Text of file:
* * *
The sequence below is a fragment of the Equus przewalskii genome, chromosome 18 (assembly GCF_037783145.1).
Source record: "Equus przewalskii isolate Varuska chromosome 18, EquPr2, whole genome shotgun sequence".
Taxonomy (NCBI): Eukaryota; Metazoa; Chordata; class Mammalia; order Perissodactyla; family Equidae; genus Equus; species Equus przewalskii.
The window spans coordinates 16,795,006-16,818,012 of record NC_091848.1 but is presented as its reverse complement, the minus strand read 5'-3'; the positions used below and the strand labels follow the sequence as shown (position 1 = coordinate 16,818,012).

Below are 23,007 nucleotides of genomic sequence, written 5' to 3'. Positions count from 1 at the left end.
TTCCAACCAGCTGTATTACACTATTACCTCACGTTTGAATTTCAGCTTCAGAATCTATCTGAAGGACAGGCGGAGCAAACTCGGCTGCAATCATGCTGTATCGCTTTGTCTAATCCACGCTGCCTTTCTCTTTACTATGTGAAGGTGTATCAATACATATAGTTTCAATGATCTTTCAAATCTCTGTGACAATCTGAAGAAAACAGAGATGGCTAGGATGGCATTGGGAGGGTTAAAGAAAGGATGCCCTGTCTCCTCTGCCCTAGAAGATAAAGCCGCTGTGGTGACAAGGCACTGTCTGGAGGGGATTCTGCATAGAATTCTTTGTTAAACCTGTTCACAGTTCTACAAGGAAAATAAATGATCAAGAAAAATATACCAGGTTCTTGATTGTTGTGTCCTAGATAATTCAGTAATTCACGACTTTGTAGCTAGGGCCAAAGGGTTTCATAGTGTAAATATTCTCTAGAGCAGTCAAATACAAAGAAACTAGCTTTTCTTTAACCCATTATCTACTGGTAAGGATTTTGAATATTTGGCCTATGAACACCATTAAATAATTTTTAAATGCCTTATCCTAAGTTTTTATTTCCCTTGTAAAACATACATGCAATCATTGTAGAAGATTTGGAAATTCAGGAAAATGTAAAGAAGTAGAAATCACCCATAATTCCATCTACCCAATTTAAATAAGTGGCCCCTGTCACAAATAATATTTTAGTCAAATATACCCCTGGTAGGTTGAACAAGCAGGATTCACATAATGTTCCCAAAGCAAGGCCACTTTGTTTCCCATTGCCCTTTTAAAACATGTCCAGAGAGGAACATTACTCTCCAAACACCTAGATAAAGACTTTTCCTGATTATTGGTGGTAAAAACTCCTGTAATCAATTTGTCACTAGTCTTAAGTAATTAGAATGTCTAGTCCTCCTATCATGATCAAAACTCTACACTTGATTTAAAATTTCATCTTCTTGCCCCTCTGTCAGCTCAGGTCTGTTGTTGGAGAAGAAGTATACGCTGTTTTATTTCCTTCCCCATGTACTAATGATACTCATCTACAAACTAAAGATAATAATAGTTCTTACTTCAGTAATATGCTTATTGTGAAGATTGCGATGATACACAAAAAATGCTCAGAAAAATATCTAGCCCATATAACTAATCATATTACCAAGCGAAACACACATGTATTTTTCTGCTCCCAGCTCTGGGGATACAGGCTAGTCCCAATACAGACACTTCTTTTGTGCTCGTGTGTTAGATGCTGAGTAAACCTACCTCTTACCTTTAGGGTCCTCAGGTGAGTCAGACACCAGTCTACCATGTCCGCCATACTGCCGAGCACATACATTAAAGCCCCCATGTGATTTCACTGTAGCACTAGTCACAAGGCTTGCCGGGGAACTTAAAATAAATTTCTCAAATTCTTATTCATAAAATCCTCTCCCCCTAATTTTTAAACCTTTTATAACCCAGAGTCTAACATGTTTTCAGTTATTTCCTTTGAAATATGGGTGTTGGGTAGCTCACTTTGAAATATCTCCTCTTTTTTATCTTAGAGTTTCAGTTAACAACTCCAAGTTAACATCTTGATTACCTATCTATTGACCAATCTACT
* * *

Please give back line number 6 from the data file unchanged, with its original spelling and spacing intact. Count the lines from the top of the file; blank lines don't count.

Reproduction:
TTCCAACCAGCTGTATTACACTATTACCTCACGTTTGAATTTCAGCTTCAGAATCTATCTGAAGGACAGGCGGAGCAAACTCGGCTGCAATCATGCTGTATCGCTTTGTCTAATCCACGCTGCCTTTCTCTTTACTATGTGAAGGTGTATCAATACATATAGTTTCAATGATCTTTCAAATCTCTGTGACAATCTGAAGAAAACAGAGATGGCTAGGATGGCATTGGGAGGGTTAAAGAAAGGATGCCCTGTCTCCTCTGCCCTAGAAGATAAAGCCGCTGTGGTGACAAGGCACTGTCTGGAGGGGATTCTGCATAGAATTCTTTGTTAAACCTGTTCACAGTTCTACAAGGAAAATAAATGATCAAGAAAAATATACCAGGTTCTTGATTGTTGTGTCCTAGATAATTCAGTAATTCACGACTTTGTAGCTAGGGCCAAAGGGTTTCATAGTGTAAATATTCTCTAGAGCAGTCAAATACAAAGAAACTAGCTTTTCTTTAACCCATTATCTACTGGTAAGGATTTTGAATATTTGGCCTATGAACACCATTAAATAATTTTTAAATGCCTTATCCTAAGTTTTTATTTCCCTTGTAAAACATACATGCAATCATTGTAGAAGATTTGGAAATTCAGGAAAATGTAAAGAAGTAGAAATCACCCATAATTCCATCTACCCAATTTAAATAAGTGGCCCCTGTCACAAATAATATTTTAGTCAAATATACCCCTGGTAGGTTGAACAAGCAGGATTCACATAATGTTCCCAAAGCAAGGCCACTTTGTTTCCCATTGCCCTTTTAAAACATGTCCAGAGAGGAACATTACTCTCCAAACACCTAGATAAAGACTTTTCCTGATTATTGGTGGTAAAAACTCCTGTAATCAATTTGTCACTAGTCTTAAGTAATTAGAATGTCTAGTCCTCCTATCATGATCAAAACTCTACACTTGATTTAAAATTTCATCTTCTTGCCCCTCTGTCAGCTCAGGTCTGTTGTTGGAGAAGAAGTATACGCTGTTTTATTTCCTTCCCCATGTACTAATGATACTCATCTACAAACTAAAGATAATAATAGTTCTTACTTCAGTAATATGCTTATTGTGAAGATTGCGATGATACACAAAAAATGCTCAGAAAAATATCTAGCCCATATAACTAATCATATTACCAAGCGAAACACACATGTATTTTTCTGCTCCCAGCTCTGGGGATACAGGCTAGTCCCAATACAGACACTTCTTTTGTGCTCGTGTGTTAGATGCTGAGTAAACCTACCTCTTACCTTTAGGGTCCTCAGGTGAGTCAGACACCAGTCTACCATGTCCGCCATACTGCCGAGCACATACATTAAAGCCCCCATGTGATTTCACTGTAGCACTAGTCACAAGGCTTGCCGGGGAACTTAAAATAAATTTCTCAAATTCTTATTCATAAAATCCTCTCCCCCTAATTTTTAAACCTTTTATAACCCAGAGTCTAACATGTTTTCAGTTATTTCCTTTGAAATATGGGTGTTGGGTAGCTCACTTTGAAATATCTCCTCTTTTTTATCTTAGAGTTTCAGTTAACAACTCCAAGTTAACATCTTGATTACCTATCTATTGACCAATCTACT